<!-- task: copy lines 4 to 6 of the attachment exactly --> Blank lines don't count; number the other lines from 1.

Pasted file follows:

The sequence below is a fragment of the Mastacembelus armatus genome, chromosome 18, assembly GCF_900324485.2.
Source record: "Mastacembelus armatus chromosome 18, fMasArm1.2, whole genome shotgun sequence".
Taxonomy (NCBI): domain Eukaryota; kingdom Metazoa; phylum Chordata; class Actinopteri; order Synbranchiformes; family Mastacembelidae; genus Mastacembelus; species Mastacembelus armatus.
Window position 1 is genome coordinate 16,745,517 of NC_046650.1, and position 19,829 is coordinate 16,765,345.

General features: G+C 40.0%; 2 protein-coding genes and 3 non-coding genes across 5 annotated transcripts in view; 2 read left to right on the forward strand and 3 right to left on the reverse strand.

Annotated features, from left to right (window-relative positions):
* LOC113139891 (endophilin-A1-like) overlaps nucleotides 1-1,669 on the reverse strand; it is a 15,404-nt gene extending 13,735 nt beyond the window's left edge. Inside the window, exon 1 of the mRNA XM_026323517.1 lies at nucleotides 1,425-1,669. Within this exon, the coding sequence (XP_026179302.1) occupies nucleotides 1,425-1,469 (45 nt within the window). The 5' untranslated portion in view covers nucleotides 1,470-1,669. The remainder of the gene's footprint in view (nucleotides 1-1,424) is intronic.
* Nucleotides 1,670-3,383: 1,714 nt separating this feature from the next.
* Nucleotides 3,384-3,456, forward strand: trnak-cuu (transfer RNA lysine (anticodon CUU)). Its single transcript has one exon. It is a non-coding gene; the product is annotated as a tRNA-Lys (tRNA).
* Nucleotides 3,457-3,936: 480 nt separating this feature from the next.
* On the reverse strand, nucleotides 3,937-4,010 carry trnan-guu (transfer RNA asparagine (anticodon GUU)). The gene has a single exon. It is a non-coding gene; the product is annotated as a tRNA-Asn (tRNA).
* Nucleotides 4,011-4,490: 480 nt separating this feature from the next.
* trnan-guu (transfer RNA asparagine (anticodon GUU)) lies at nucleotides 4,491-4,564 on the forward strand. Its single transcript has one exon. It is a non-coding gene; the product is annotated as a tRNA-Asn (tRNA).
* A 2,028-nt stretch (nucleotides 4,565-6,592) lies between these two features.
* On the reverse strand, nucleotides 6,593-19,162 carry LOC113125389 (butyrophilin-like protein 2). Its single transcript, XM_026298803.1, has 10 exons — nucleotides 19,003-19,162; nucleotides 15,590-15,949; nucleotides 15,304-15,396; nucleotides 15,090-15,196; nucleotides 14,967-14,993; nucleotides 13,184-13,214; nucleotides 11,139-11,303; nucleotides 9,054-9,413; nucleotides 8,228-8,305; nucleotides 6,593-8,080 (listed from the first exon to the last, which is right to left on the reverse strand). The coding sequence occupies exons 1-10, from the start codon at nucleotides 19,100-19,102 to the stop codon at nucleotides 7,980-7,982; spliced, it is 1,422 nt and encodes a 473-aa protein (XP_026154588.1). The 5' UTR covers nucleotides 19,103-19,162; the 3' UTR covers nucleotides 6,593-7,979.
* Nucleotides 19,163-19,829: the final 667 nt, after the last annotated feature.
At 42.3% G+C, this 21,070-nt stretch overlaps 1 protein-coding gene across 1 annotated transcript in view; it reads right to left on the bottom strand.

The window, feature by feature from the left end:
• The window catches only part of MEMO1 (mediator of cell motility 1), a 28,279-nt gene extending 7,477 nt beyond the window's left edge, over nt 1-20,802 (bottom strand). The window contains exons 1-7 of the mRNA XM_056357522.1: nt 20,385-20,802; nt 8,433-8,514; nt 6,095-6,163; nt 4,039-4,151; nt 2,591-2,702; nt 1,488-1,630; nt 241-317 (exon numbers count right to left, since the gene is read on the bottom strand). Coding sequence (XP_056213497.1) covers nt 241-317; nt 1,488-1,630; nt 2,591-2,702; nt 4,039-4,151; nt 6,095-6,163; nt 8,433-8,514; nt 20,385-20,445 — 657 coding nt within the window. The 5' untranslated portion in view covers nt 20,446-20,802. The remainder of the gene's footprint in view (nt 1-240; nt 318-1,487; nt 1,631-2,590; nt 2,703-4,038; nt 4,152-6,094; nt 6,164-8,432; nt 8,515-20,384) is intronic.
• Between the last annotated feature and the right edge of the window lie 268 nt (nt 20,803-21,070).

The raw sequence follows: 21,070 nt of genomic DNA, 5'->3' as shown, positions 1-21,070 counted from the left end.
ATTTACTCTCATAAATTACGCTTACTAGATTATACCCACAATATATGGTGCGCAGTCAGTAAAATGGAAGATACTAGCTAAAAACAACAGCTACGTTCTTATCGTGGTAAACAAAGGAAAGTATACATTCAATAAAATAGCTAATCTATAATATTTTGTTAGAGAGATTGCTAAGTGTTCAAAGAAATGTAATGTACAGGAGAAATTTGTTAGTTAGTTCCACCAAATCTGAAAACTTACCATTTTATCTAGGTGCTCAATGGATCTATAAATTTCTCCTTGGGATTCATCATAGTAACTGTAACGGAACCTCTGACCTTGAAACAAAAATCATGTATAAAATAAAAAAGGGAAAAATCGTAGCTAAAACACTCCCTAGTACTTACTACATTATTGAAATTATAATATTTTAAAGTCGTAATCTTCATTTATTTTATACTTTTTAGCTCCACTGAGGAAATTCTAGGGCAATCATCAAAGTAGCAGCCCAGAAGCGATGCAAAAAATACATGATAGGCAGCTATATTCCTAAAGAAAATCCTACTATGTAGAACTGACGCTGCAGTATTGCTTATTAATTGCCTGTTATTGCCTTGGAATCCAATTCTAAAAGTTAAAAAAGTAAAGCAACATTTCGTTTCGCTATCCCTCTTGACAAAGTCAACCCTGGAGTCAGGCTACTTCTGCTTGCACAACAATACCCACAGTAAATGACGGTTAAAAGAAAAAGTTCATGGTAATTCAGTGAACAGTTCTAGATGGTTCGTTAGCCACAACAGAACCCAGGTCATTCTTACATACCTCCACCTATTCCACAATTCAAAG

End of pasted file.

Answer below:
Window position 1 is genome coordinate 16,745,517 of NC_046650.1, and position 19,829 is coordinate 16,765,345.

General features: G+C 40.0%; 2 protein-coding genes and 3 non-coding genes across 5 annotated transcripts in view; 2 read left to right on the forward strand and 3 right to left on the reverse strand.

Annotated features, from left to right (window-relative positions):